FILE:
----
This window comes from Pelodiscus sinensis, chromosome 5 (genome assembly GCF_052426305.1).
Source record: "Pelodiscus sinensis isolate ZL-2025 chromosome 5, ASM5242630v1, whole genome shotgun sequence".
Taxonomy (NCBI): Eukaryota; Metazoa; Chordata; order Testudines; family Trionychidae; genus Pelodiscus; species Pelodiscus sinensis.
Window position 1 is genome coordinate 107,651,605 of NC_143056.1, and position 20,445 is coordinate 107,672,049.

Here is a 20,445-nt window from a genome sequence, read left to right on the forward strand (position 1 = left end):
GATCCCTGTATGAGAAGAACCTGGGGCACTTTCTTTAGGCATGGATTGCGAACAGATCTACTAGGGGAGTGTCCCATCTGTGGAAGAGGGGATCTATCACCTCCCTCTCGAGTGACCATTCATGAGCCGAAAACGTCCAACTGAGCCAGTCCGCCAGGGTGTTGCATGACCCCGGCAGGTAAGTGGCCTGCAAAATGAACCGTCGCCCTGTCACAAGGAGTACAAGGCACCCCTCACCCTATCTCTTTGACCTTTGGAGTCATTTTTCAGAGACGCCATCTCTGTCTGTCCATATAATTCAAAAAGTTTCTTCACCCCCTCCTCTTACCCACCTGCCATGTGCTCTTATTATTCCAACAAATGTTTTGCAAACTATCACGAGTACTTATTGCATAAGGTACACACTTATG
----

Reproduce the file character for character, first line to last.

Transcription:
This window comes from Pelodiscus sinensis, chromosome 5 (genome assembly GCF_052426305.1).
Source record: "Pelodiscus sinensis isolate ZL-2025 chromosome 5, ASM5242630v1, whole genome shotgun sequence".
Taxonomy (NCBI): Eukaryota; Metazoa; Chordata; order Testudines; family Trionychidae; genus Pelodiscus; species Pelodiscus sinensis.
Window position 1 is genome coordinate 107,651,605 of NC_143056.1, and position 20,445 is coordinate 107,672,049.

Here is a 20,445-nt window from a genome sequence, read left to right on the forward strand (position 1 = left end):
GATCCCTGTATGAGAAGAACCTGGGGCACTTTCTTTAGGCATGGATTGCGAACAGATCTACTAGGGGAGTGTCCCATCTGTGGAAGAGGGGATCTATCACCTCCCTCTCGAGTGACCATTCATGAGCCGAAAACGTCCAACTGAGCCAGTCCGCCAGGGTGTTGCATGACCCCGGCAGGTAAGTGGCCTGCAAAATGAACCGTCGCCCTGTCACAAGGAGTACAAGGCACCCCTCACCCTATCTCTTTGACCTTTGGAGTCATTTTTCAGAGACGCCATCTCTGTCTGTCCATATAATTCAAAAAGTTTCTTCACCCCCTCCTCTTACCCACCTGCCATGTGCTCTTATTATTCCAACAAATGTTTTGCAAACTATCACGAGTACTTATTGCATAAGGTACACACTTATG